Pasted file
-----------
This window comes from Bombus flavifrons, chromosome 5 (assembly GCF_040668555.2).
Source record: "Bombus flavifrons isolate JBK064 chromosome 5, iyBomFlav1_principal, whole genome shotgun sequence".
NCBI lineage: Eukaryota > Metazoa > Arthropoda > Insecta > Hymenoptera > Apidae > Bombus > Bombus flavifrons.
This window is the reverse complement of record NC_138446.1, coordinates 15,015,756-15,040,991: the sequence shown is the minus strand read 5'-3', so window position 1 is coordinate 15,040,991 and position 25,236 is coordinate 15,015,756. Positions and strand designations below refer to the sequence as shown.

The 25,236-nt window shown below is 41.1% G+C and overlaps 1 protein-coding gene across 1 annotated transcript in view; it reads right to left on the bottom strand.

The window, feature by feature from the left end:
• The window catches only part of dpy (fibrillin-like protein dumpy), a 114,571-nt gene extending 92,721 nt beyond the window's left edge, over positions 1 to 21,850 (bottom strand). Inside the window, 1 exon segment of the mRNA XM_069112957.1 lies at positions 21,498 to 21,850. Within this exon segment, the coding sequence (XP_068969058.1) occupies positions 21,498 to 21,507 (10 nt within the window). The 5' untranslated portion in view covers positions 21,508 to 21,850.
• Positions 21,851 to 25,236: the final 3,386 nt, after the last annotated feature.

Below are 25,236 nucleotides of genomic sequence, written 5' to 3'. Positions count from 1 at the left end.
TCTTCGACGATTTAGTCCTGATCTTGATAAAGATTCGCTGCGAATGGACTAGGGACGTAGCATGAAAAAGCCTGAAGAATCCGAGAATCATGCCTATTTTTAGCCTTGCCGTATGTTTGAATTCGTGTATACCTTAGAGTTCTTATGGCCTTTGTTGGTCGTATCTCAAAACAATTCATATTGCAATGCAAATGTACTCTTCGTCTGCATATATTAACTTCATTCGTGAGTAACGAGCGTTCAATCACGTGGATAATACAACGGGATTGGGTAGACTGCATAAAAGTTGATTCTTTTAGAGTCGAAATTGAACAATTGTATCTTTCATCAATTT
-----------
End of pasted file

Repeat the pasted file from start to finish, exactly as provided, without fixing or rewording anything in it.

This window comes from Bombus flavifrons, chromosome 5 (assembly GCF_040668555.2).
Source record: "Bombus flavifrons isolate JBK064 chromosome 5, iyBomFlav1_principal, whole genome shotgun sequence".
NCBI lineage: Eukaryota > Metazoa > Arthropoda > Insecta > Hymenoptera > Apidae > Bombus > Bombus flavifrons.
This window is the reverse complement of record NC_138446.1, coordinates 15,015,756-15,040,991: the sequence shown is the minus strand read 5'-3', so window position 1 is coordinate 15,040,991 and position 25,236 is coordinate 15,015,756. Positions and strand designations below refer to the sequence as shown.

The 25,236-nt window shown below is 41.1% G+C and overlaps 1 protein-coding gene across 1 annotated transcript in view; it reads right to left on the bottom strand.

The window, feature by feature from the left end:
• The window catches only part of dpy (fibrillin-like protein dumpy), a 114,571-nt gene extending 92,721 nt beyond the window's left edge, over positions 1 to 21,850 (bottom strand). Inside the window, 1 exon segment of the mRNA XM_069112957.1 lies at positions 21,498 to 21,850. Within this exon segment, the coding sequence (XP_068969058.1) occupies positions 21,498 to 21,507 (10 nt within the window). The 5' untranslated portion in view covers positions 21,508 to 21,850.
• Positions 21,851 to 25,236: the final 3,386 nt, after the last annotated feature.

Below are 25,236 nucleotides of genomic sequence, written 5' to 3'. Positions count from 1 at the left end.
TCTTCGACGATTTAGTCCTGATCTTGATAAAGATTCGCTGCGAATGGACTAGGGACGTAGCATGAAAAAGCCTGAAGAATCCGAGAATCATGCCTATTTTTAGCCTTGCCGTATGTTTGAATTCGTGTATACCTTAGAGTTCTTATGGCCTTTGTTGGTCGTATCTCAAAACAATTCATATTGCAATGCAAATGTACTCTTCGTCTGCATATATTAACTTCATTCGTGAGTAACGAGCGTTCAATCACGTGGATAATACAACGGGATTGGGTAGACTGCATAAAAGTTGATTCTTTTAGAGTCGAAATTGAACAATTGTATCTTTCATCAATTT